The teams in the Men’s Junior World Championship 2011 in Rio de Janeiro, Brazil were of a high standard and attractive to watch. The Brazilian team did not reach the final four. Above all there were a lot of other activities in Rio at the same time; so the numbers of spectators attending the matches were lower than expected. During the final match between Russia and Argentina there were only 900 spectators in the sports hall Maracanazinho, where in 2016 the Olympic Games will be held.


Russia, Argentina and Serbia won gold, silver and bronze respectively. In an impressive final match against Argentina the Russian team was the best with a score of 15-12 in the fifth set, showing a quick, strong attack and an effective block. The USA lost the match against Serbia for the third place.


Coaches have to make choices of physical and mental aspects, when selecting players. In general the individual players in Rio performed well, due to the fact that they have a universal training background and well developed technical and tactical skills for the specialized functions. Nevertheless, in the top teams, the players’ height plays an important role. The average height of the first six in the top 4 teams is 198, 5 cm. and the Russian first six have an average height of 202 cm.


Depending on the opponent’s serve (jump spin, jump float or distance float) teams play in complex 1 a regular 3-player-reception formation resp. 2+1-players-formation and as an alternative 2+2-players-formation. The formation is flexibly adapted to the match situation, which takes into account the quality of the receivers. A good performing libero usually covers more ground and is the main player when receiving services. Complex 1 shows an increasing trend in “overhand service passing” and an emphasis on quickness. “Keep the ball flying” means that it is within the rules to have a double contact with the ball during the first hit. The teams play the first ball more aggressively. The ball is received with fingers spread, creating a wider surface and wrists a little stiff.


When the opponent (jump-) floats serves, the receivers start 3 till 4 meters from the net. In the case of the jump spin serve the starting position of the receivers is much deeper (7 meters or more from the net). When receiving the ball, underhand pass with impulse control or punch technique (side- and backwards) is often applied. The 3-point-reception technique and the sprawl are seldom used, while overhand reception and reception by jumping, falling or rolling backwards and sideways are on the increase.


The teams play quick and effective setting structures. Setting the ball by other players than the setter is avoided, except when the libero is responsible for setting. Various handsignals or visual cues are given before setting. The setters play with an effective set-distribution and very secure quick attacks, to the middle player as well as to the players in position 4 and 2 and back row attackers. It seems that coaches make informed choices. Some teams try to play the traditional net attack combinations systematically together with three meter combinations. Not all teams use back row combination attacks that are incorporated in reception. The players in outside positions score with regular smashing skills as well as with block outs (off speeds), tips and drive shots, etc. The new volleyball rules, such as touching the net and landing over the centre line, influence the technical performance of attacking and blocking.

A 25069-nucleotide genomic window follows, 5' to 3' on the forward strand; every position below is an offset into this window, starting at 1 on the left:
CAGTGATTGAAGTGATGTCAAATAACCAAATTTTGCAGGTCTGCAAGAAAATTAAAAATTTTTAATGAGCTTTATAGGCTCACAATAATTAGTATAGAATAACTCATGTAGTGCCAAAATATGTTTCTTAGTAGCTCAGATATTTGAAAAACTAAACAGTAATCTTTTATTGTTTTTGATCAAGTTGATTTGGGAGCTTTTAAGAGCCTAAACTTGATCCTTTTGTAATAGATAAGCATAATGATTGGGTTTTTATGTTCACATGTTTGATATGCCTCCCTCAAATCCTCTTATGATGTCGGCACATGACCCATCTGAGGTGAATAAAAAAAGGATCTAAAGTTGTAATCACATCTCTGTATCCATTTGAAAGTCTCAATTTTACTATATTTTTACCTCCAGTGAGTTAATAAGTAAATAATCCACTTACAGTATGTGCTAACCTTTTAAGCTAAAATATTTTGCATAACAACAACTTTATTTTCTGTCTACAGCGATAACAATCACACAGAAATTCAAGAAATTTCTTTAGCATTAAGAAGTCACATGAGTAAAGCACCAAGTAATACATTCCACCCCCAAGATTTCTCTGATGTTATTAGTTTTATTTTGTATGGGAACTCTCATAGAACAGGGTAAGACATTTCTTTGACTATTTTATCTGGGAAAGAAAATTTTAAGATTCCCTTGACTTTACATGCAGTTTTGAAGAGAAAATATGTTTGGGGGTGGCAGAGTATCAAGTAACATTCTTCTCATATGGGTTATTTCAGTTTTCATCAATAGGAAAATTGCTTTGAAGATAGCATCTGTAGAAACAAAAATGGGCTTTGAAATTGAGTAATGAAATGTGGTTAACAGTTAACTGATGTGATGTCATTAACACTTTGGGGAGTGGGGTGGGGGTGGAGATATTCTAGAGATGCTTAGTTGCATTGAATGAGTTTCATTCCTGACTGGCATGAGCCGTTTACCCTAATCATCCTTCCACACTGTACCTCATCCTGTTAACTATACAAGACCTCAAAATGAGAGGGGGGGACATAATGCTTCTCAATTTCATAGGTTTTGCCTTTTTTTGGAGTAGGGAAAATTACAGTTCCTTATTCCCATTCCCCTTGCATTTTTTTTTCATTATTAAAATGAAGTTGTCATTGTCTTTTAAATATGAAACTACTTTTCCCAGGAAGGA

The best ranked junior teams show a high level of performance in complex 2.


All the teams have an effective tactical and technical variation in their serve. On average 65% of the serves are jump floats, 25% jump spins and 10% (distance) floats. The technical execution of the serve is at a high level. Most teams have some technical and tactical variation and take more risk with a high percentage of jump spin serves. The landing in the court as well as the follow-through movement is not always optimal.


Taking less risk in serve in combination with more effective transition patterns lead to a better score in complex 2. During some of the matches there were hardly any free ball situations, because the transition from defense to attack was well structured: quick and precise sets from nearly all the positions in the court; application of secure underhand sets by all players.There is much tactical and technical improvement in the development of complex 2, resulting in more longer rallies. The tendency when blocking is to apply more rebound blocks and fewer kill blocks. The applied defensive skills are more aggressive. In defense the players show more “beach skills” and fewer techniques such as sprawl and pancake.


All the teams play a standard defense system with outside attackers as a defender in pos. 6 (starting position tends to be in the midfield), with the middle-attackers or libero in pos. 5 and setter or opposite in pos. 1. Players in pos. 1 or 5 are responsible for block coverage; now and then other players support. Depending on the situation on the court the teams play with or without close coverage and with a reinforced diagonal or long line defense (double defense).


Results in complex 1 and 2 are usually determined by effective setting, with a high percentage of attack from pos. 4, varied by 1st tempo in the middle from pos. 3, quick attacks from pos. 2 and back court attack (pos. 6 and 1).


Application of statistics and video analysis gives a high level in strategic-tactical performance of the teams.


In the analysis of the 4 top teams we present specific information on the technical-tactical features of these teams.


Technical Evaluator


Abe Meininger

(The Netherlands)